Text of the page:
The aim of the study was to report physician experience–based “real-world” treatment patterns with botulinum toxin type A in patients with stroke and traumatic brain injury.
A prospective, multicenter, international observational registry design was used.
Six hundred twenty-seven participants with stroke and 132 participants with traumatic brain injury were assessed and treated by 17 more experienced physicians and 12 less experienced physicians. Due to the limited usage of abobotulinumtoxinA Dysport and incobotulinumtoxinA Xeomin, data were reported on onabotulinumtoxinA BOTOX only. Based on physician experience, onabotulinumtoxinA doses were statistically different with larger mean doses injected by more experienced physicians in the upper limb (59.9 [39.0], P = 0.001) and in the lower limb (101.8 [69.2], P < 0.001). Treated deformities significantly differed for both upper limb and lower limb (P < 0.001). More experienced physicians showed a larger mean change in Ashworth Scale scores from baseline for the equinovarus/equinus foot and stiff knee (P = 0.001 and 0.03). Less experienced physicians showed a larger mean change in Ashworth Scale scores from baseline for the adducted thigh (P = 0.05). Less experienced physicians had statistically significant larger change in hand pain scores for clenched fist deformity treatment at follow-up compared with more experienced physicians (P = 0.01). Physician experience demonstrated a significant difference on patients reported satisfaction toward their secondary goal with higher scores for more experienced physician (P = 0.04).
This international registry provides clinical nuances of treatment based on physician clinical experience in a robust sample size.
Every year, 15 million people worldwide are adversely affected by a stroke, and according to the World Health Organization, traumatic brain injury (TBI) will surpass by 2020 many other diseases as the major cause of death and disability.1 Functional problems caused by stroke or a TBI may include paralysis, cognitive and speech changes, and impaired motor control and dexterity as well as abnormal muscle activity that include spasticity, clonus, dystonia, co-contraction, associated reactions, and flexor and extensor spasms as seen in the upper motor neuron syndrome.2Spasticity as a motor behavior is a specific physiologic sign that has classically been described by Lance et al.3 as one component of the upper motor neuron syndrome, distinguishable from other positive features of muscle overactivity (e.g., dystonia, co-contraction). For simplification, all of these abnormal muscle activation patterns are frequently referred to as “spasticity.”4 We have elected the term spastic muscle overactivity as a more encompassing and better suited term.5–7Muscle overactivity can result in multiple patterns of clinical motor dysfunction affecting the lower (e.g., equinovarus, stiff knee, striatal toe, adducted thighs, flexed hip) and/or upper limbs (flexed elbow, internally rotated shoulder, flexed wrist, clenched fist, thumb-in-palm, intrinsics).4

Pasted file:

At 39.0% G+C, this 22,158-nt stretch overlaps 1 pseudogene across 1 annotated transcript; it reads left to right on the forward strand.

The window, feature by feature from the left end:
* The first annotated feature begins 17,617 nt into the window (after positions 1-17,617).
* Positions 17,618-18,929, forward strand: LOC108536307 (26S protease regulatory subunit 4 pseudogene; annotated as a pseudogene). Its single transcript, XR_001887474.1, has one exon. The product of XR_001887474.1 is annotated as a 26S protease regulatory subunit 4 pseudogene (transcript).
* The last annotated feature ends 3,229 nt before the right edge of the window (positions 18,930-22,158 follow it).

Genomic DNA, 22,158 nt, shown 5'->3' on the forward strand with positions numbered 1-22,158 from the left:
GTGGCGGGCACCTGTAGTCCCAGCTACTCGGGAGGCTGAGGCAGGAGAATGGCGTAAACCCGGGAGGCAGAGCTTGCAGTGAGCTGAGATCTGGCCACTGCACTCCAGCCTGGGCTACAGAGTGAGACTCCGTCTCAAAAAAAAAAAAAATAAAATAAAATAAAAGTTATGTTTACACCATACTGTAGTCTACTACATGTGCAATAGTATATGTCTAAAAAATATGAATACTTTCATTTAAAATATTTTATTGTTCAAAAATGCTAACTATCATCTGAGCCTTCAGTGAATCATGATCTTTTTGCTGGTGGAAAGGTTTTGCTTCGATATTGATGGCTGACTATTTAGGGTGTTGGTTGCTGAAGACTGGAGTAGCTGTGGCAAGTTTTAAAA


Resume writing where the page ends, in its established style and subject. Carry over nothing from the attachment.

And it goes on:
Botulinum toxin has become a widely used biological toxin for a growing number of clinical applications. Clinical trials provide evidence that botulinum toxin can improve symptoms of muscle overactivity when appropriate muscles, doses, and the number of injection sites are selected.4,7 The proper use of these treatments in a “real-world” setting is not restricted to a regimented dosing structure provided by a clinical trial requires appropriate training and education. As in other areas of medicine, physician experience may play a role in care delivery. Physician level of experience may serve as a surrogate in understanding physician practice patterns variation that can inform healthcare services use8 and reduce physician care variations.9 Given these information void, we proposed and conducted a global, multicenter, observational study of participants treated with botulinum toxins in patients with stroke- or TBI-related spastic muscle overactivity to generate real-world data. The use of botulinum toxin A varies internationally; onabotulinumtoxinA (onaBoNTA) BOTOX has been approved for use in the United States for many years, whereas abobotulinumtoxinA (aboBoNTA) Dysport and incobotulinumtoxinA (incoBoNTA) Xeomin were only recently approved (2016). The onaBoNTA and aboBoNTA have been in use in Europe for more than 20 yrs, and incoBoNTA was approved only 10 yrs ago. Published registries have presented real-life data on the treatment of spasticity with onaBonTA10–12; however, to our knowledge, this is the first international registry that includes real-world longitudinal data that include baseline, injection, and outcomes when using the various botulinum toxins available while considering physician experience for its stratification and analysis. Despite the available evidence of botulinum toxin use, it is unclear whether physician level of experience may play a role in the appropriate delivery of toxin-related care. We hypothesized that the physician experience level may impart differences in care patterns in the use of botulinum toxin for spasticity management. Specifically, we focus on analyses based on the physician experience related to the identification of the problem presentation, muscle selection for treatment, formulation selected, dosing, injection technique, dilution, and number of injection sites. We also recorded the primary and secondary goals for treatment as selected by the patient and agreed upon by the treating physician. The primary purpose for this registry was to describe treatment patterns and clinical presentation used in these populations from a global perspective on the basis of clinical experience. Ashworth Scale (AS), presence of pain, and patient-reported satisfaction after treatment were stratified on the basis of reported physicians’ clinical experiences to determine treatment effect.[…]